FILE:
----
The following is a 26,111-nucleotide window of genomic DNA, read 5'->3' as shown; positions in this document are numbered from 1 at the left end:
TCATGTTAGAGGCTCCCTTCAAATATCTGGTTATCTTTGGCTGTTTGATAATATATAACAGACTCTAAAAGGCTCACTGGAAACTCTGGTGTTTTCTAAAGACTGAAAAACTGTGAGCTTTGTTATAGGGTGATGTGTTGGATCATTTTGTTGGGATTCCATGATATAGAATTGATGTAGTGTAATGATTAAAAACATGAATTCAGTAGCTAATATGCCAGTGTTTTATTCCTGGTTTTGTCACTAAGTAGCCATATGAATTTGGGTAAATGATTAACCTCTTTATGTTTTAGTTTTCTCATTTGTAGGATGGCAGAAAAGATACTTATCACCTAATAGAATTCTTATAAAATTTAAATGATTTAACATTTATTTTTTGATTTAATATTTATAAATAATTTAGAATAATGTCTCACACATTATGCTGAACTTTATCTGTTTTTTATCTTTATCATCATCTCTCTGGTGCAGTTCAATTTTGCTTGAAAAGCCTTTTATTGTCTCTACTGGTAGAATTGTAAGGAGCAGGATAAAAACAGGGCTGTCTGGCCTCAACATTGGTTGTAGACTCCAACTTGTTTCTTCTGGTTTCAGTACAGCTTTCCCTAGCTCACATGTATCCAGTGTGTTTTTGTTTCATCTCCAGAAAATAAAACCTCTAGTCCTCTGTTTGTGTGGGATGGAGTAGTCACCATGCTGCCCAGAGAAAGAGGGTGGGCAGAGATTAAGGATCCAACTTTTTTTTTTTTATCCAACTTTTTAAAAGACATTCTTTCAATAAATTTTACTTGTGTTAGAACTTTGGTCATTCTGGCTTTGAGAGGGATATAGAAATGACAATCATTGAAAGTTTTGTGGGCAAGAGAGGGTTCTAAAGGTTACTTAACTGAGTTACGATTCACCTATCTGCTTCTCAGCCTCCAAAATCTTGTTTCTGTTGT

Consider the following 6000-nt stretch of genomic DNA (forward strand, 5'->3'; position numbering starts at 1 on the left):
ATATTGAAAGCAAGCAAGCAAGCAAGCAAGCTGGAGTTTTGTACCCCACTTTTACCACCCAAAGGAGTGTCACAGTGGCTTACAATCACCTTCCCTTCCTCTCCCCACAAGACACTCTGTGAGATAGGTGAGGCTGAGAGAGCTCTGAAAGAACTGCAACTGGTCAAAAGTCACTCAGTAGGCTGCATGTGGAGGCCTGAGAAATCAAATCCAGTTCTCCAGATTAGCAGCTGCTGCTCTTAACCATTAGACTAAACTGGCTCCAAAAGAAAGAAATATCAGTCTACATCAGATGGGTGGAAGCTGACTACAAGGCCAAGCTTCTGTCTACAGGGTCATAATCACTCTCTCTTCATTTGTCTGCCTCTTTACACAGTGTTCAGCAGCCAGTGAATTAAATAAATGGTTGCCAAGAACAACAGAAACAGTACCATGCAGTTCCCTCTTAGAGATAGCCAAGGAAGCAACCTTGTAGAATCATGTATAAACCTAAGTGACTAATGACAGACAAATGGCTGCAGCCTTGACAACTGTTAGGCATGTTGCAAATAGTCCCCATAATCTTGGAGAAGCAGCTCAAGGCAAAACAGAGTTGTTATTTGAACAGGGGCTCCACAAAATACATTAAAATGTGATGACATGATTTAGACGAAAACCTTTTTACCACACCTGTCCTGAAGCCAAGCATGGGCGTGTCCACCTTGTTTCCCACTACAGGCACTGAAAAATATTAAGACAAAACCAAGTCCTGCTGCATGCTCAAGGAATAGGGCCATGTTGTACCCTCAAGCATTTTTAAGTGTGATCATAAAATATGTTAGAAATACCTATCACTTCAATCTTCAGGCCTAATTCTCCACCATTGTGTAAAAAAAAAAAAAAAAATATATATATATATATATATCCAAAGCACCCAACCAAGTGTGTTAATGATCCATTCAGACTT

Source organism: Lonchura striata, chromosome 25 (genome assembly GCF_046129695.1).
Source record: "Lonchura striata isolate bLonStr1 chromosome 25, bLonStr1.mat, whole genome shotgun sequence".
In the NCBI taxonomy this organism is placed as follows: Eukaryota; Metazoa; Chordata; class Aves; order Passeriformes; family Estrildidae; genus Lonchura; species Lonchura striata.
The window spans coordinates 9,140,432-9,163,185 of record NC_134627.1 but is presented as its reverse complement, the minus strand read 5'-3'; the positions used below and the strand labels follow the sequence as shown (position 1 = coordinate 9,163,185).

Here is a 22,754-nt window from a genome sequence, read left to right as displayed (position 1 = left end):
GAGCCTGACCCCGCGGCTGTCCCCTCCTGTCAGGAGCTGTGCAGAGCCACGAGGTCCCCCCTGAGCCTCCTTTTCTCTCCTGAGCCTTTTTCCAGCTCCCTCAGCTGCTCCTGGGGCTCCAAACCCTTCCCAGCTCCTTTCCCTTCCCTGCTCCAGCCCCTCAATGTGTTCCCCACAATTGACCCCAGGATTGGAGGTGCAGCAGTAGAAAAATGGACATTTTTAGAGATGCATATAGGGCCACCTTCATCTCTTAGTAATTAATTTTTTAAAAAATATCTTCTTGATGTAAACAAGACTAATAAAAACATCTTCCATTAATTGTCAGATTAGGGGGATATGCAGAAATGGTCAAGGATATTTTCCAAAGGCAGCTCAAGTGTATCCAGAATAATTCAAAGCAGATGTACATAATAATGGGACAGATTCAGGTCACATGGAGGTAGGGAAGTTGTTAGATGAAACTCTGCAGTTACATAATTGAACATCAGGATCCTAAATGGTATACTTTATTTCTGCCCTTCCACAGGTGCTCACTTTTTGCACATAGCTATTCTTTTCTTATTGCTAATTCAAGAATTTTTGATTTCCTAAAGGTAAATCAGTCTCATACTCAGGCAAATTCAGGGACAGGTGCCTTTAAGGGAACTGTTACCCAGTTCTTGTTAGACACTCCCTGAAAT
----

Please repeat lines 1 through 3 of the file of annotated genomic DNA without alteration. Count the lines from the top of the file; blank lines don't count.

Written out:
The following is a 26,111-nucleotide window of genomic DNA, read 5'->3' as shown; positions in this document are numbered from 1 at the left end:
TCATGTTAGAGGCTCCCTTCAAATATCTGGTTATCTTTGGCTGTTTGATAATATATAACAGACTCTAAAAGGCTCACTGGAAACTCTGGTGTTTTCTAAAGACTGAAAAACTGTGAGCTTTGTTATAGGGTGATGTGTTGGATCATTTTGTTGGGATTCCATGATATAGAATTGATGTAGTGTAATGATTAAAAACATGAATTCAGTAGCTAATATGCCAGTGTTTTATTCCTGGTTTTGTCACTAAGTAGCCATATGAATTTGGGTAAATGATTAACCTCTTTATGTTTTAGTTTTCTCATTTGTAGGATGGCAGAAAAGATACTTATCACCTAATAGAATTCTTATAAAATTTAAATGATTTAACATTTATTTTTTGATTTAATATTTATAAATAATTTAGAATAATGTCTCACACATTATGCTGAACTTTATCTGTTTTTTATCTTTATCATCATCTCTCTGGTGCAGTTCAATTTTGCTTGAAAAGCCTTTTATTGTCTCTACTGGTAGAATTGTAAGGAGCAGGATAAAAACAGGGCTGTCTGGCCTCAACATTGGTTGTAGACTCCAACTTGTTTCTTCTGGTTTCAGTACAGCTTTCCCTAGCTCACATGTATCCAGTGTGTTTTTGTTTCATCTCCAGAAAATAAAACCTCTAGTCCTCTGTTTGTGTGGGATGGAGTAGTCACCATGCTGCCCAGAGAAAGAGGGTGGGCAGAGATTAAGGATCCAACTTTTTTTTTTTTATCCAACTTTTTAAAAGACATTCTTTCAATAAATTTTACTTGTGTTAGAACTTTGGTCATTCTGGCTTTGAGAGGGATATAGAAATGACAATCATTGAAAGTTTTGTGGGCAAGAGAGGGTTCTAAAGGTTACTTAACTGAGTTACGATTCACCTATCTGCTTCTCAGCCTCCAAAATCTTGTTTCTGTTGT

Consider the following 6000-nt stretch of genomic DNA (forward strand, 5'->3'; position numbering starts at 1 on the left):